Idaho moves closer to ban on transgender women in athletics

Idaho moved closer Wednesday to banning transgender women from competing in women’s sports despite warnings that such a law is unconstitutional

BOISE, Idaho —
Idaho moved closer Wednesday to banning transgender women from competing in women’s sports despite warnings that such a law is unconstitutional and uncertainties about how the NCAA might react.

A measure that overwhelmingly passed in the Republican-led state House of Representatives would apply to all sports teams sponsored by public schools, colleges and universities. A girls’ or women’s team would not be open to a student who was born male, even if they identify as female.

It now goes to the GOP-dominated Senate. Republican Gov. Brad Little’s spokeswoman said he had no comment on whether he would sign it into law.

A similar bill is advancing in the Arizona Legislature, and Idaho Republican Rep. Barbara Ehardt, the bill’s sponsor, said said other states were considering following suit.

Backers say the law is needed because athletes who are born male have physical advantages over females. They say that allowing transgender women can limit female athletic, economic and self-growth opportunities provided through sports.

The legislation’s “intent is to continue to protect girls and women in sports, and to provide those opportunities that we have had for almost the last 50 years,” Ehardt said.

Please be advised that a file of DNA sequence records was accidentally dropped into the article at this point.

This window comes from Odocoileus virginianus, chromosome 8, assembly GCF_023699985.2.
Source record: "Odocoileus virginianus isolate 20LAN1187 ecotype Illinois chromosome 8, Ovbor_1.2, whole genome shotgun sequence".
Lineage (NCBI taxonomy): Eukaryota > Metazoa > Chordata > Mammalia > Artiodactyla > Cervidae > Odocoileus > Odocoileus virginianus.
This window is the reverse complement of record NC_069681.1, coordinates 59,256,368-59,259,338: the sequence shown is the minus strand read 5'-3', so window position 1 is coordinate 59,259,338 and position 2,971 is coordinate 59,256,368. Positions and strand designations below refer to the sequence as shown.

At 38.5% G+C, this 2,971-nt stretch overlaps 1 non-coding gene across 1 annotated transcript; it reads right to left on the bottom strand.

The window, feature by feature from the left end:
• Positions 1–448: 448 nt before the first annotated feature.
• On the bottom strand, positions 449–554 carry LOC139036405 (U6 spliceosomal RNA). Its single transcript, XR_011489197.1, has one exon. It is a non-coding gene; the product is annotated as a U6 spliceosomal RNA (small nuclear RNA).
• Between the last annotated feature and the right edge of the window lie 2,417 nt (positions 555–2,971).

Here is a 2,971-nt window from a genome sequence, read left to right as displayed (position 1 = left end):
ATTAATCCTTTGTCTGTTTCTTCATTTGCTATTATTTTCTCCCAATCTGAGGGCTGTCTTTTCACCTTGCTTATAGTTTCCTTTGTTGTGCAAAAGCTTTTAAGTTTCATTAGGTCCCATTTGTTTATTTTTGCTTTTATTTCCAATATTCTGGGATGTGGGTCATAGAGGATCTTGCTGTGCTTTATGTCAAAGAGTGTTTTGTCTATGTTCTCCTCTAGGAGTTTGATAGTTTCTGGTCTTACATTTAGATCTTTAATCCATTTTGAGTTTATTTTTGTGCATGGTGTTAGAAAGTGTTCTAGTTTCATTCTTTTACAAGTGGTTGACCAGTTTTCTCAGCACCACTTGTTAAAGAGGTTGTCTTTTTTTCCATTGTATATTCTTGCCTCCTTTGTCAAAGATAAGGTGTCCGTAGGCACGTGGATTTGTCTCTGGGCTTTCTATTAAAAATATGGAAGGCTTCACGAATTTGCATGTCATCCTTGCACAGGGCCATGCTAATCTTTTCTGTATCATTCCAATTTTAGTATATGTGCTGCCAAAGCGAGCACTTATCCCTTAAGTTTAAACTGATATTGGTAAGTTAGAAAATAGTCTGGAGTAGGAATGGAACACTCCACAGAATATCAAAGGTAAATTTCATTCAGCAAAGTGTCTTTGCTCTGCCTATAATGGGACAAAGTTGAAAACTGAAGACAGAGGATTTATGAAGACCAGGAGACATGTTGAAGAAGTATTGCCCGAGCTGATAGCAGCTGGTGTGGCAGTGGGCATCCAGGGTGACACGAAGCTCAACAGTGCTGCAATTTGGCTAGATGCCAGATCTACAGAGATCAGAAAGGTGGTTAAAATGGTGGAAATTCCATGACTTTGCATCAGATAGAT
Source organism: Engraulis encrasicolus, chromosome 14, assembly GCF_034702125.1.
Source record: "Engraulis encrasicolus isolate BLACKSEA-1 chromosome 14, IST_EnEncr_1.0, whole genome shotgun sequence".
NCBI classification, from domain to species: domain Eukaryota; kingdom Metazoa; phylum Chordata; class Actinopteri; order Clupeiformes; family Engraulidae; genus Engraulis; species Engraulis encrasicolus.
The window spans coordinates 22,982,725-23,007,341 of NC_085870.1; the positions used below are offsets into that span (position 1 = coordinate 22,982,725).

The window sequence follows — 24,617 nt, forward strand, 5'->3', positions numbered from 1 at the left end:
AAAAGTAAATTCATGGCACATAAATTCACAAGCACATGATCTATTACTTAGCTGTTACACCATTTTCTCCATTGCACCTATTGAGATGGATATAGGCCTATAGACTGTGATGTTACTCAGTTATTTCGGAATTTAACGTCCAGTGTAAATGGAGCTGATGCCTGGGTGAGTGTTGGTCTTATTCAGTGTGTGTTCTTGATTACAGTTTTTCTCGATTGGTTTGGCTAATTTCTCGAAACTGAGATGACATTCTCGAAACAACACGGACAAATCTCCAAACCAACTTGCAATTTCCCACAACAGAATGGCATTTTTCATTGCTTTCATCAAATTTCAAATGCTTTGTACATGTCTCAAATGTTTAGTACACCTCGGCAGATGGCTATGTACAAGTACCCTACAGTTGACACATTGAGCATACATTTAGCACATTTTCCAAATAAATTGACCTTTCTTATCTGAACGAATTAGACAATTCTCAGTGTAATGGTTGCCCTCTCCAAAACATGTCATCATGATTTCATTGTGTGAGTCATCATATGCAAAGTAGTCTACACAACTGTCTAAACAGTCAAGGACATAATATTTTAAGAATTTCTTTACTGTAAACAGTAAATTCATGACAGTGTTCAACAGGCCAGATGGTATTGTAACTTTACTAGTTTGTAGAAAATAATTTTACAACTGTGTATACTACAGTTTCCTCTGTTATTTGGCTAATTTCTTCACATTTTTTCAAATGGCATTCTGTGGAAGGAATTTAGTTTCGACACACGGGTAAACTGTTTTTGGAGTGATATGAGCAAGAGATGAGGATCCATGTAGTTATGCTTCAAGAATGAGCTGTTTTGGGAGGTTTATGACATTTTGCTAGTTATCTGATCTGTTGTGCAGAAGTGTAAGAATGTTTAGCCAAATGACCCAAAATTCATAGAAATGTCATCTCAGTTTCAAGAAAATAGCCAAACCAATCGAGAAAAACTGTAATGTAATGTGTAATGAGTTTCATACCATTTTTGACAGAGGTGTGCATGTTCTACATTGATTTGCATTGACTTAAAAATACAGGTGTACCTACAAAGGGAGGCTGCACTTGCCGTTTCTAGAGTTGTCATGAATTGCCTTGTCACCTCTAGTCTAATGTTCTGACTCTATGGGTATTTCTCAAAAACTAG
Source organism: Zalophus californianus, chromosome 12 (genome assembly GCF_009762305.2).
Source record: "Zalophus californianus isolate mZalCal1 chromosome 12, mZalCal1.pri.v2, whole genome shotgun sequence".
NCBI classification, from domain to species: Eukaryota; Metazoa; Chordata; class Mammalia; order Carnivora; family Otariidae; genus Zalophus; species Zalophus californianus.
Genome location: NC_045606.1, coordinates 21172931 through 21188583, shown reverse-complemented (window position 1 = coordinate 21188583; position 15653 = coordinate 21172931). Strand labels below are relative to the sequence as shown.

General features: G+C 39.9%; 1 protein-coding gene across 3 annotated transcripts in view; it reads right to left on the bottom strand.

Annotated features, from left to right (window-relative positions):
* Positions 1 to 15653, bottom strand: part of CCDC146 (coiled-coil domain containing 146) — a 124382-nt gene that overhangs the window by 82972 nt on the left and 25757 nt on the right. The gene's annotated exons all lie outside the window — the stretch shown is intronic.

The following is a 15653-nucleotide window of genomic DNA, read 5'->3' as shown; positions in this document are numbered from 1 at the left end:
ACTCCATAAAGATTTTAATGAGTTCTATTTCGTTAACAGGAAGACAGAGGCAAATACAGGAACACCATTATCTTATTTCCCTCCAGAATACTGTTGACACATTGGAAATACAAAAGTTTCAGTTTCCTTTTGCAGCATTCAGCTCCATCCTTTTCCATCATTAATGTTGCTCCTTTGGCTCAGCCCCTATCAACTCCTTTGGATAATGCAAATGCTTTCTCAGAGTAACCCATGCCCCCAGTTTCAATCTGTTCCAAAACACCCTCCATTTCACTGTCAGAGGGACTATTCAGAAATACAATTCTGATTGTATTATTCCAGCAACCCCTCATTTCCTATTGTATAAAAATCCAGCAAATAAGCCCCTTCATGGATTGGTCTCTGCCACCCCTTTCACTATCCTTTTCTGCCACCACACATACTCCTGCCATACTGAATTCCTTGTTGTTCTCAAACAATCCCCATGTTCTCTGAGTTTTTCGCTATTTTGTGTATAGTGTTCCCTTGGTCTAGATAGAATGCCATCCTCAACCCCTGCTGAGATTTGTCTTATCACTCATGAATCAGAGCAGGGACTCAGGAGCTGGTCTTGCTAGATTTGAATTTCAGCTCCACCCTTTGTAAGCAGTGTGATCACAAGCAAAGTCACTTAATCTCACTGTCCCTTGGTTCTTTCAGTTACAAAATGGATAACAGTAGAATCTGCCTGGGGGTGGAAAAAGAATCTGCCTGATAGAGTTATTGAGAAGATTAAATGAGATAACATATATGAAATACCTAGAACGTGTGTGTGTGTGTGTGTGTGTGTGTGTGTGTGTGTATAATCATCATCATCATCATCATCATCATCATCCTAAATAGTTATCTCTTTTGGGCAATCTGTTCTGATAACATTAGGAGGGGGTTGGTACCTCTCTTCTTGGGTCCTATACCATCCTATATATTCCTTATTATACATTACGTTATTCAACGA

Ehardt said her legislation would only apply to Idaho student-athletes, allowing transgender females from other states to compete in Idaho.

Opponents say it discriminates against transgender girls and women, and will subject female athletes to invasive tests so they can participate in sports.

Democratic Rep. Muffy Davis, a seven-time medalist in Paralympic Games, said it could limit female participation because of the tests. “There is no one more passionate about protecting women’s sports that I am,” she said. “This restrictive bill is not the answer to protecting women’s sports.”

The NCAA, which governs major college athletics, in 2016 disqualified North Carolina from hosting championship events after lawmakers there passed a “bathroom bill” considered anti-transgender. Lawmakers later repealed the law, and the NCAA lifted its ban. The NCAA has a policy allowing transgender athletes to compete.

It was not clear what action the NCAA might take in response if the legislation is signed into law. Boise State University’s football team, known for its blue-turf field, is frequently ranked in the top 25 in the nation. Some lawmakers appeared unconcerned with ramifications of a new law.

“We are the Legislature of the state of Idaho, and we have every right to make an effort to define policy,” said Republican Rep. Gary Marshall. “I don’t think that this body should be intimidated or threatened by things that are not necessarily clear or true.”

The Idaho attorney general’s office said the legislation could be unconstitutional and difficult to defend.

“This bill is unabashedly sex-based discrimination,” Democratic House Minority Leader Ilana Rubel told lawmakers.

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